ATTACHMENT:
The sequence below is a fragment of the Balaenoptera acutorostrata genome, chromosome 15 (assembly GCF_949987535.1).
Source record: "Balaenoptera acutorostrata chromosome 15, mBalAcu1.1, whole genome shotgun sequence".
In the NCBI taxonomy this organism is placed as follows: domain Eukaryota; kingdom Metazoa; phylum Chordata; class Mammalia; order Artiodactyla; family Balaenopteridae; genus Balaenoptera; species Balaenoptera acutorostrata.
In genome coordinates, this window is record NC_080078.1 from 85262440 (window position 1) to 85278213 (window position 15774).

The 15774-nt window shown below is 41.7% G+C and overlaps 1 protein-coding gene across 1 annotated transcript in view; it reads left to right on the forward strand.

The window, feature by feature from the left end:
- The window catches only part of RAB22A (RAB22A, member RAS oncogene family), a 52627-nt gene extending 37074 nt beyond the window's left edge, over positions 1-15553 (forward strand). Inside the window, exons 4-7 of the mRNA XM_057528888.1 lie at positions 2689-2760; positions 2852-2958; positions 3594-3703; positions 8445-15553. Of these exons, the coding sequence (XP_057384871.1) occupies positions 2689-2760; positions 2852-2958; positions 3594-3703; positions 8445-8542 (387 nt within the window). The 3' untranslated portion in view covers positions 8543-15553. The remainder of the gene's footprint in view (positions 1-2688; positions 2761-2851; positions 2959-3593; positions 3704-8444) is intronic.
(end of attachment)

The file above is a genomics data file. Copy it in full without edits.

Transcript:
The sequence below is a fragment of the Balaenoptera acutorostrata genome, chromosome 15 (assembly GCF_949987535.1).
Source record: "Balaenoptera acutorostrata chromosome 15, mBalAcu1.1, whole genome shotgun sequence".
In the NCBI taxonomy this organism is placed as follows: domain Eukaryota; kingdom Metazoa; phylum Chordata; class Mammalia; order Artiodactyla; family Balaenopteridae; genus Balaenoptera; species Balaenoptera acutorostrata.
In genome coordinates, this window is record NC_080078.1 from 85262440 (window position 1) to 85278213 (window position 15774).

The 15774-nt window shown below is 41.7% G+C and overlaps 1 protein-coding gene across 1 annotated transcript in view; it reads left to right on the forward strand.

The window, feature by feature from the left end:
- The window catches only part of RAB22A (RAB22A, member RAS oncogene family), a 52627-nt gene extending 37074 nt beyond the window's left edge, over positions 1-15553 (forward strand). Inside the window, exons 4-7 of the mRNA XM_057528888.1 lie at positions 2689-2760; positions 2852-2958; positions 3594-3703; positions 8445-15553. Of these exons, the coding sequence (XP_057384871.1) occupies positions 2689-2760; positions 2852-2958; positions 3594-3703; positions 8445-8542 (387 nt within the window). The 3' untranslated portion in view covers positions 8543-15553. The remainder of the gene's footprint in view (positions 1-2688; positions 2761-2851; positions 2959-3593; positions 3704-8444) is intronic.